I can easily imagine why the British folk you mentioned would want to stay here - we've already decided to try and return; it's exceedingly beautiful, and I love the people here. I've had good conversations with pretty much every stranger I've met here, from the ski-lift attendants to the executive director of a $35bn company.

The beer was something from the "Bozeman Brewing Company", named after the local large town/city where the airport resides. Good stuff. I've since had a delicious porter which would rival quite a lot of brews from back home.

Dear Dave,

I wish! California and Boston are the two areas we plan to visit in the future.

Dear Israel,

Thanks very much for reading, and for the great information. We've got plenty of spare days and your recommendations are very welcome - I'll look into them. I'm not sure of our schedule yet (the conference is a bit tricky in its planning), but I'll be sure to keep you posted - thanks for the kind offer. You've got a beautiful state here.

Toodlepip all,


speakfreely said...

Bozeman Brewery's web site shows that they only distribute locally. Darn. It means something for a Brit to like an American beer. I've had some decent brews from small-scale operations like that, it's just the ubiquitous ones that are lame.

Does your itinerary bring you anywhere near the East cost this trip?

小 約翰 said...

Enjoy your excursion to the Colonies (ops former) john

MarshalN said...

Hey, enjoy Montana, where total population, as I recently learned, does not exceed 1 million.

By the way, the little friend from Oxford arrived. Thanks! I still need to send you some tea.

Hobbes said...

Dear Carla,

It's good beer, and definitely justification to come to Montana! Sadly, we're flying straight home after our time here - we went for the simple approach of getting local return flight tickets. More adventurous next time!

Dear John,

Ah, the Colonies - not sure if Montana counts as that, but I can dream. :)

Dear MarshalN,

Glad to hear he arrived!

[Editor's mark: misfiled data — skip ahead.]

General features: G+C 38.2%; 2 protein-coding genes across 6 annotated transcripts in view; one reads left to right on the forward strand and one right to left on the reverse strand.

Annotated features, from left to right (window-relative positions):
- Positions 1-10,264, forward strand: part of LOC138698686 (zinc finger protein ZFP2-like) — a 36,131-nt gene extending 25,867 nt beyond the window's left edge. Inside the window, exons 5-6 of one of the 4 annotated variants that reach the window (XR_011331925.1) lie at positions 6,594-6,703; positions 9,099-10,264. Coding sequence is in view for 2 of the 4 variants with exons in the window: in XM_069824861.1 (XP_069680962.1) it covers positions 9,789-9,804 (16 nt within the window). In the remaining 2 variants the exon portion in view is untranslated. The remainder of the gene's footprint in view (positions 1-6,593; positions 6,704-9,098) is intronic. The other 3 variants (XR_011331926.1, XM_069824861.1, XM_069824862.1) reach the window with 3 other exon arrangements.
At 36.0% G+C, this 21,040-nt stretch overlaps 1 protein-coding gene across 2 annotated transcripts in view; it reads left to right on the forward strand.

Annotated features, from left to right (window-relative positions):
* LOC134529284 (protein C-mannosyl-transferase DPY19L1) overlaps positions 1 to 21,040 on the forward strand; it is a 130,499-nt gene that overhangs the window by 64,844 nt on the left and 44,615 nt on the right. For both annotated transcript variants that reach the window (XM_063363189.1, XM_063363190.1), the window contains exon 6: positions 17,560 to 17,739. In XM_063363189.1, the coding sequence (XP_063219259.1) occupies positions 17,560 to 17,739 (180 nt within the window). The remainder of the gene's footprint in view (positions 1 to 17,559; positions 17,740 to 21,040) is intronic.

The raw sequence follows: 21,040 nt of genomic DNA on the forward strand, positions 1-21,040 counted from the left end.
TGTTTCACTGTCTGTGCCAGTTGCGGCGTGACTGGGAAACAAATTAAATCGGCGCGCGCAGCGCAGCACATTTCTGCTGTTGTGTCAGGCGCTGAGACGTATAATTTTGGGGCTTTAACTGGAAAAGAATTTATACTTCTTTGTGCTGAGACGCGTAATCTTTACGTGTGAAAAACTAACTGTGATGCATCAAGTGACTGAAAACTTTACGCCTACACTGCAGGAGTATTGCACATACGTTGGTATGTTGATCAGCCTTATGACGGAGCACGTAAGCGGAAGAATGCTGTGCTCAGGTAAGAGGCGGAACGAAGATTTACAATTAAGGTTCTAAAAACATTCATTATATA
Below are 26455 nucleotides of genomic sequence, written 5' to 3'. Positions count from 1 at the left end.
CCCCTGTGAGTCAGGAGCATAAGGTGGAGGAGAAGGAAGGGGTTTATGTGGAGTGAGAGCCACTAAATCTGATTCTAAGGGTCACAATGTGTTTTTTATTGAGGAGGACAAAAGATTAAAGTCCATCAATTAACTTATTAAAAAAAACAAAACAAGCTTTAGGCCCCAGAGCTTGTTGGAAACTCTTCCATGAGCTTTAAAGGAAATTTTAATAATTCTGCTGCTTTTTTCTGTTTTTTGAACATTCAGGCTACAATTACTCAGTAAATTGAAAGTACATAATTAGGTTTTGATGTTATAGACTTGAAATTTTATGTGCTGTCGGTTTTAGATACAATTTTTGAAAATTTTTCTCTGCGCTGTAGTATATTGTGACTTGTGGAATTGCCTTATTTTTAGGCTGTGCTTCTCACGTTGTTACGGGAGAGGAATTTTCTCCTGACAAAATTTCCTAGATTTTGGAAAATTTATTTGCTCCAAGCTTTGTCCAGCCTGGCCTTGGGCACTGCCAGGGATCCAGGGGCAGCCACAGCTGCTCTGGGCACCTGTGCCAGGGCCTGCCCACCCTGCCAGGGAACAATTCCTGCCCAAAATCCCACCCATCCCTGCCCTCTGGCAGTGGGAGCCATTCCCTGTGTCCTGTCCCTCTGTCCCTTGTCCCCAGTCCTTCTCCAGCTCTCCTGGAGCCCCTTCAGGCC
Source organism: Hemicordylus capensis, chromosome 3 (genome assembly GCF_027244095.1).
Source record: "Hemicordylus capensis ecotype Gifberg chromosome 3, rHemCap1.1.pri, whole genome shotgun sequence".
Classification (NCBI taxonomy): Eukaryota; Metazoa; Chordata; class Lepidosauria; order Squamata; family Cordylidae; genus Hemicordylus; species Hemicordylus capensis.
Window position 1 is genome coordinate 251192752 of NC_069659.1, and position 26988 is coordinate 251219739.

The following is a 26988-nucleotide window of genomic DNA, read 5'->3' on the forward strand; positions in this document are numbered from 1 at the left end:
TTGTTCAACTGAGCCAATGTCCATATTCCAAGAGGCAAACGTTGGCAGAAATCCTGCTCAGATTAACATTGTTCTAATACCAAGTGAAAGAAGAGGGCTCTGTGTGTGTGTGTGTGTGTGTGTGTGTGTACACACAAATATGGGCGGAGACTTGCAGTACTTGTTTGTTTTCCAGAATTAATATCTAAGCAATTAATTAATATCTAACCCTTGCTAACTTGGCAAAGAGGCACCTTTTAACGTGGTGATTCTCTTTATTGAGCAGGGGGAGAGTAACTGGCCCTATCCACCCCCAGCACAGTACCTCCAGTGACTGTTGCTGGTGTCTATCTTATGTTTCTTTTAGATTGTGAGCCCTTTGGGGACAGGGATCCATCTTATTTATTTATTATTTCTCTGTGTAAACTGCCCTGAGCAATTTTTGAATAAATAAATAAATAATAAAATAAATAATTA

Unknown said...

Oh we make good beer in general. Come to San Diego and try an IPA better than anything you've had back home. You all get credit for inventing the style, but San Diego does it better :)

Joking aside, England is my favorite country for beer outside of the U.S.

Hobbes said...

Howdy, Dustin,

I love IPA, I'll remember the San Diego recommendation for the future, thanks! Isn't that the beer that was brewed in such a way as to make transport to colonies in India possible? Rather like Irish whiskey going to the USA, I imagine.

I'm always impressed to hear that Newcastle Brown Ale is so widely available in the States. It's quite hard-to-find in the UK, oddly enough. (Obviously it's not in the same league as the others we've been discussing, but it's a perennial favourite among Northern Englanders.)





Hobbes said...

Update: the beer from Bozeman is called "Bozone" - what an inspired name!

Mary R said...

Wow...I didn't know Montana was so scenic. It sort of gets a little flack from the rest of the nation for being so rural and remote. Sort of the place "where men are men and the sheep are nervous," if you catch my drift.

But if you ever wanted to see what America is like outside the bustle of New York, LA, and Chicago...I can't think of a better place to go.

Scotto said...

I don't think Tocqueville has to worry about his legacy being overtaken.... ;-)

More importantly, how was the Xizihao?